While the basic concept is the same, virtual cards can function differently, depending on the provider. Some virtual cards are for single use, while others can be used multiple times and allow customers to set spending limits and expiration dates. With Citibank, for example, users can set a maximum duration of two years, or a specific ending month and year, up to two years. Users can also choose a daily spending limit. Capital One users can lock or unlock their virtual cards at any time. offers another option for shopping with virtual cards. Use of its virtual service is free for up to 12 new cards a month. Each card can be either a single-use card that automatically closes itself or a card that can be used only at one merchant. Otherwise, there are two fee-based models, one at $10 a month for up to 36 new cards a month and the other for $25 a month for up to 60 cards in that time frame.

Do I need a virtual card if I have a mobile wallet?

Consumers like mobile wallets offered by providers such as Apple and Google because they enter their card into the wallet, but their actual number doesn’t get transmitted to the merchant. Mobile wallet users also generally have liability protection against verified unauthorized transactions. However, not all online merchants support this type of payment, so virtual cards can be a safe alternative, industry professionals say.

Could my bank stop offering virtual cards?

Yes, nothing is guaranteed, and some banks stopped offering virtual cards a few years back based on lack of customer demand and the availability of other payment options that are also considered safe, such as digital wallets. But industry professionals don’t think virtual cards are going away—and some banks may even decide to add the option, depending on customer demand and fraud trends.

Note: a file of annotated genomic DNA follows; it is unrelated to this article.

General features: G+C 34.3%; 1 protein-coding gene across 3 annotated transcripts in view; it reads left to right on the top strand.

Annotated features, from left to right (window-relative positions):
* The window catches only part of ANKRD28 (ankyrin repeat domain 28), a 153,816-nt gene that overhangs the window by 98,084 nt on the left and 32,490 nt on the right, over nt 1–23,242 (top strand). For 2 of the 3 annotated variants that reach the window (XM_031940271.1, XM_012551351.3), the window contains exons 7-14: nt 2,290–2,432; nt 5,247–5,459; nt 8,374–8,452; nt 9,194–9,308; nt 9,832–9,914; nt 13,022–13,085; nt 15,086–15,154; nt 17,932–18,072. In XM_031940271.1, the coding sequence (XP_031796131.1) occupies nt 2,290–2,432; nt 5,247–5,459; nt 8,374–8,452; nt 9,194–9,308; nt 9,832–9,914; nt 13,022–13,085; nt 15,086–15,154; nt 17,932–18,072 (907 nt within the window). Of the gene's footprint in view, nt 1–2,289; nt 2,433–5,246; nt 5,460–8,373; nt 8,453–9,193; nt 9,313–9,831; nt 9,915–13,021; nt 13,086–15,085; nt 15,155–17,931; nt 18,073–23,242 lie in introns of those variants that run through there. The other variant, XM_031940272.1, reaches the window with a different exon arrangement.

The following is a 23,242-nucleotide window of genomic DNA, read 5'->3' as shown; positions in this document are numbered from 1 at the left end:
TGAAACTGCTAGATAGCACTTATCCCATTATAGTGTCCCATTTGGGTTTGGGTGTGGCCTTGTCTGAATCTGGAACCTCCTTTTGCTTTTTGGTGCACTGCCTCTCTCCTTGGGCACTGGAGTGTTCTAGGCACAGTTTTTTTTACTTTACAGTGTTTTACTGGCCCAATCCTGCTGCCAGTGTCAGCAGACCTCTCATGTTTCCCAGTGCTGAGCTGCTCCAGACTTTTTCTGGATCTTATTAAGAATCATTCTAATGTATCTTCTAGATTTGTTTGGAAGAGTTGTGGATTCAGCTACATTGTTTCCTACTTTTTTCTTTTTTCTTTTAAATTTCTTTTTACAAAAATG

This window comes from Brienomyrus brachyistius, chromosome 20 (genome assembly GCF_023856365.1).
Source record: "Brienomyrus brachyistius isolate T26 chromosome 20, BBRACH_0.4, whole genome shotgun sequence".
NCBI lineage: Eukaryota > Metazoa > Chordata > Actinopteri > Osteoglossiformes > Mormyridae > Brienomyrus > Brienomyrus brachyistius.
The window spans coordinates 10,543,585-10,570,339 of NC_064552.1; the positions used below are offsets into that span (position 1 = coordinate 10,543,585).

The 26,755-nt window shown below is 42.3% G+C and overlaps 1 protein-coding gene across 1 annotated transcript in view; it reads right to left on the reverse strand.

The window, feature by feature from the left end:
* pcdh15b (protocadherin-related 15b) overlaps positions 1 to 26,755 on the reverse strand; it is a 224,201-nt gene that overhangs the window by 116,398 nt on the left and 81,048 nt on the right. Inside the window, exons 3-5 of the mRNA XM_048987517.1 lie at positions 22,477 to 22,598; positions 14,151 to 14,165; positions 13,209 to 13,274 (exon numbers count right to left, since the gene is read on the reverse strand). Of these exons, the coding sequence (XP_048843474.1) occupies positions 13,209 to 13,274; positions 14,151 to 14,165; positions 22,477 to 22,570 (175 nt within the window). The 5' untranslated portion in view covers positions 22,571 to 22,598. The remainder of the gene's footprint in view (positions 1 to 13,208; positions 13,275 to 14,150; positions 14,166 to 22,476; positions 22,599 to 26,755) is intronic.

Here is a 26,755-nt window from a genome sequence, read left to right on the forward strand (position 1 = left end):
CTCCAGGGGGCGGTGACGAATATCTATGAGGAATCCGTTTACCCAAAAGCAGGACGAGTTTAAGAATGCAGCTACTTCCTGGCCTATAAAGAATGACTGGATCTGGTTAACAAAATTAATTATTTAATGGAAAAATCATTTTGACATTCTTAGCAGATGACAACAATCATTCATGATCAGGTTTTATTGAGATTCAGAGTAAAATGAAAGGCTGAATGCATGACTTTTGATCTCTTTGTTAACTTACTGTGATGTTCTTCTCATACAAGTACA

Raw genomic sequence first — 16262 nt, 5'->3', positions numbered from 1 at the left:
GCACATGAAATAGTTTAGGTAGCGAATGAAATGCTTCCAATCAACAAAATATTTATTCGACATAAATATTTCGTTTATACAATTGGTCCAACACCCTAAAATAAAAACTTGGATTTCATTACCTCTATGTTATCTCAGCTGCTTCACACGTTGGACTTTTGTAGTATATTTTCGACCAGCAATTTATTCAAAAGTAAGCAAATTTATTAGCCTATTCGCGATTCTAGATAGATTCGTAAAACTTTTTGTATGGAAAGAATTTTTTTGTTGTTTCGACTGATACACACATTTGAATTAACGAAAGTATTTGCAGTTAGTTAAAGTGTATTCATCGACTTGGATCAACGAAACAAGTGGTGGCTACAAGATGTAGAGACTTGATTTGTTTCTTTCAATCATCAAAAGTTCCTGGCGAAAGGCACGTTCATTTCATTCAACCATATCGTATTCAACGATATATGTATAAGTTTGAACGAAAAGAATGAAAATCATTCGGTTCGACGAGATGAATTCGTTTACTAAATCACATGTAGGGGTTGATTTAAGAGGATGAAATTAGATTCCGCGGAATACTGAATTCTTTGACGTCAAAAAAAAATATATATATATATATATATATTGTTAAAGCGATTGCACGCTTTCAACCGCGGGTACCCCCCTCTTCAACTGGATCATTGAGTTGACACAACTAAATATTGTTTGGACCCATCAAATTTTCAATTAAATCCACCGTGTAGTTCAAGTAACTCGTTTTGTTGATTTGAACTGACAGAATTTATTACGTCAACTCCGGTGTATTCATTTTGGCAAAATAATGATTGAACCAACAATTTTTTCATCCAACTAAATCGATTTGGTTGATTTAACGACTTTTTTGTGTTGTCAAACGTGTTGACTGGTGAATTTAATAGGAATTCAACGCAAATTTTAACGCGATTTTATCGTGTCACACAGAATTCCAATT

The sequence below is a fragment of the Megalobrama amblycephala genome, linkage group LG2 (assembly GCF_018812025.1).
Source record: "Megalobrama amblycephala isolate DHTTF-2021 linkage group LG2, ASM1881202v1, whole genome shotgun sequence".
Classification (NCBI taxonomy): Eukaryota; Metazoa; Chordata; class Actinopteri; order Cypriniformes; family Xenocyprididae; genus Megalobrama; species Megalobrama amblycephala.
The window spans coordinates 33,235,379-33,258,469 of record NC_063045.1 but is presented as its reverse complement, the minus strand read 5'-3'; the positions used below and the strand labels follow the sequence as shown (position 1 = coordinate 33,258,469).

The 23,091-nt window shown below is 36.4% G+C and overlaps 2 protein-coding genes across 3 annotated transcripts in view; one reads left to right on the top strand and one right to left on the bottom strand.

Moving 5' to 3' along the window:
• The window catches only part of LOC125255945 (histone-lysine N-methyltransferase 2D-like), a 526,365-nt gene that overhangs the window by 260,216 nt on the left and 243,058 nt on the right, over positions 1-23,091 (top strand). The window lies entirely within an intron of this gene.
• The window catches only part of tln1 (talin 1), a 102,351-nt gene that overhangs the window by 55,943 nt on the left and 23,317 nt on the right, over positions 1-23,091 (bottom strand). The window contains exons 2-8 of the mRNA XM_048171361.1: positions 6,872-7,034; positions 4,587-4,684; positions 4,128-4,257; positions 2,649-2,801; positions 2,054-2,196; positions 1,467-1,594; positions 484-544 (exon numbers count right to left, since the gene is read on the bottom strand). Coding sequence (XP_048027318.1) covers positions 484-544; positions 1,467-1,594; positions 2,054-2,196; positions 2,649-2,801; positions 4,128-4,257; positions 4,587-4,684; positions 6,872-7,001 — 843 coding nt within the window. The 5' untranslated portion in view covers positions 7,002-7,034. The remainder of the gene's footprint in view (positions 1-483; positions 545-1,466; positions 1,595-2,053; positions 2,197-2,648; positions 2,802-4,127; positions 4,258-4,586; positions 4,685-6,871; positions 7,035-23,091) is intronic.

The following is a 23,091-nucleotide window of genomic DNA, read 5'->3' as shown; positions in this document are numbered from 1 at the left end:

Banks “have to offer the same services and conveniences that digital wallets and digital-payment mechanisms provide,” says Ari Lightman, professor of digital media and marketing at Carnegie Mellon University’s Heinz College. Banks “don’t want to be relegated to being a dumb pipe,” where they simply move money but don’t acquire any of the important customer data, he says.

How are banks making virtual cards easier to use?

Some card companies are starting to offer an option that “might bring virtual cards back to the forefront,” says Odysseas Papadimitriou, chief executive of WalletHub, which tracks credit-card trends.

American Express, for example, has a partnership with Google that works with the Chrome browser. Consumers shopping from a Google Chrome browser on their desktop, Android mobile device or select Android apps can choose to use an Amex virtual-card number. They first have to enroll an eligible card in one of several ways outlined on the the company’s website.

Capital One users have the option to get virtual-card numbers by using Eno, its 24/7 virtual assistant. Customers add the Eno browser extension and the assistant generates virtual-card numbers when it is time to pay. The only thing users need to do is fill in the shipping and billing information. Eno automatically saves virtual-card numbers for each merchant so they can be used again.

Some consumers may prefer using virtual cards in this manner since it is more seamless than logging into an account each time they want to make a purchase. They should, however, be sure their devices remain secure to mitigate the chance of unauthorized purchases.

“This type of application for the virtual card has a bright future,” Papadimitriou says.

This article was originally published in The Wall Street Journal on November 21, 2023, and written by Cheryl Winokur Munk. PHOTO/iStock image


Spectrum Wealth Management, LLC is an investment adviser registered with the U.S. Securities and Exchange Commission. Registration does not imply a certain level of skill or training. Additional information about Spectrum’s investment advisory services is found in Form ADV Part 2, which is available upon request. The information presented is for educational and illustrative purposes only and does not constitute tax, legal, or investment advice. Tax and legal counsel should be engaged before taking any action. The opinions expressed and material provided are for general information and should not be considered a solicitation for purchasing or selling any security.